That is why I always love reading the New Testament because Jesus is all about love and forgiveness. The stories and letters are full of His healing and forgiving. It brings me comfort that even though I have a sinful nature and will slide down the hill every once in a while, He is there for me, with open arms ready to comfort me. God’s love and forgiveness is greater than are minds can comprehend. But just knowing I can have many second chances helps me to grow as a Christian and that is all I need.
Having a hard time getting your son to read? Yeah, most mothers with sons have been there before. Reading just isn't something that the average boy wants to do growing up. There are sports, tv, video games, friends, and school to deal with for them and making time to read for fun is difficult. Boy Mama Teacher Mama recently blogged about a good way to get your son to jump on board with reading for fun. In her post she suggests a trio of books that are comprised of short stories by well known authors. A shorter story might be a little more attention grabbing for a younger boy and not so daunting a task as reading a 300 page novel.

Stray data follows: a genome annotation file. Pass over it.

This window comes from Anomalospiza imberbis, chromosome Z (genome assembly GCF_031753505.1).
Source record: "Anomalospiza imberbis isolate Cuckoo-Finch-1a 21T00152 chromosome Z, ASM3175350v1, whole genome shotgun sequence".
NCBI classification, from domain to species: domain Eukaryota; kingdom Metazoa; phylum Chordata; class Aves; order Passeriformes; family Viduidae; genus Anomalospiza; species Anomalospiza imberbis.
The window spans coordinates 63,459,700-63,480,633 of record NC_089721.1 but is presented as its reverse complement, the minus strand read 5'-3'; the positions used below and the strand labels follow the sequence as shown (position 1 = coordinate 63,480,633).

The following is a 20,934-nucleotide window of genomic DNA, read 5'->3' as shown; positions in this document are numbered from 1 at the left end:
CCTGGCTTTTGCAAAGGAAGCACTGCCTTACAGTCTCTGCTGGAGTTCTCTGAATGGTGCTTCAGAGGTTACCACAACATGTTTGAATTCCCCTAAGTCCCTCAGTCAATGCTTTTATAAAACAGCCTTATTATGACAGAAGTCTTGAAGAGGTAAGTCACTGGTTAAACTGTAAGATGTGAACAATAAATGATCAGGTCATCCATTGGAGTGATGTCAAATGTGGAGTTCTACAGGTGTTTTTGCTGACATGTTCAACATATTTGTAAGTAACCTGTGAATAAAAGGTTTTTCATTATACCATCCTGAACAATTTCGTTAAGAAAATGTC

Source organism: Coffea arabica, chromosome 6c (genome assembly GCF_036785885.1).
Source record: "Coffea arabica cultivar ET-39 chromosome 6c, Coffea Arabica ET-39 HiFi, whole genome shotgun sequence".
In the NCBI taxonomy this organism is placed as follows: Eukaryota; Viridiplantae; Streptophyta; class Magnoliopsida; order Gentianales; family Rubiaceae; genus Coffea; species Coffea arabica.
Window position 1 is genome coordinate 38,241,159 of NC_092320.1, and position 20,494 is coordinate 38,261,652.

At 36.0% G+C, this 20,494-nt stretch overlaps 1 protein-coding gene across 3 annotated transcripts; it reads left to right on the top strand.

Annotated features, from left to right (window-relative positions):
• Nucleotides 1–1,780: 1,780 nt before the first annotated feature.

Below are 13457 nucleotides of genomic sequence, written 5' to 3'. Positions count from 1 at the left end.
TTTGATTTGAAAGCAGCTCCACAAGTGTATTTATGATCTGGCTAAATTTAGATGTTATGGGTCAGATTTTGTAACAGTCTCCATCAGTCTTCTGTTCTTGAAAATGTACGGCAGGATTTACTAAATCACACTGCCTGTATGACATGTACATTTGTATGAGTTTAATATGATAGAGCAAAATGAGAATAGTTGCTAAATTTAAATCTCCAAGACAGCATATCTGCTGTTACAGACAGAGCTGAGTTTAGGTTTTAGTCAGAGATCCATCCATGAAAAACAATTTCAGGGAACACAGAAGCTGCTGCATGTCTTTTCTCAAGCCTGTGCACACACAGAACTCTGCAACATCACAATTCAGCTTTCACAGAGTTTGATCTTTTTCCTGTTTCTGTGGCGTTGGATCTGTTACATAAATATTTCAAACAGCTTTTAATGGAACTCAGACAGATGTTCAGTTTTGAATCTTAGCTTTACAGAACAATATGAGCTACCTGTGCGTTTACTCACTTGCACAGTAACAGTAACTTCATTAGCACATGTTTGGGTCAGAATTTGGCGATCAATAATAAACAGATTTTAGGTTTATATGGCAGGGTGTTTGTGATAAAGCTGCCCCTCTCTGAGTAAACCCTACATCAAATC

Read the original article here: Guys Read Series - Good Reads for Boys
I recently read a post from a blog called Team Studer. The post was titled 25 Rules for Mothers of Sons and I thought that it was a really great piece. If you have a son you should definitely read this article. Whether your son is a newborn or has already grown into adulthood, you will be able to appreciate this article. I'm sure you have seen posts like this before, but this one is really truthful and I felt the need to share it with you all.
If your family has both parents working jobs, like many do, and the kids are in school it is vital that somebody pay attention to their school work. Children need reinforcement and help on things like homework on a daily basis. A recent post on Playground Dad gave some great tips on how parents can remain involved with their children, even if their time together is limited. If you want to make your child's day, write them a quick note and slip it in their lunch box before school. A simple gesture such as this can keep them aware of your love and care. When you come home from work, leave the computer and smart phone away until they are in bed. Take some time and ask them how their day was or what they learned at school that day? Kids, especially younger ones, love to tell you all the fun things they learned. Lastly, before your child goes to sleep at night make a point to check through their homework from the day. A quick fifteen minute read through can ensure that your child is doing good work, and also keeps you up to date on what is going on in the classroom. Little things like this can keep you a much better informed parent.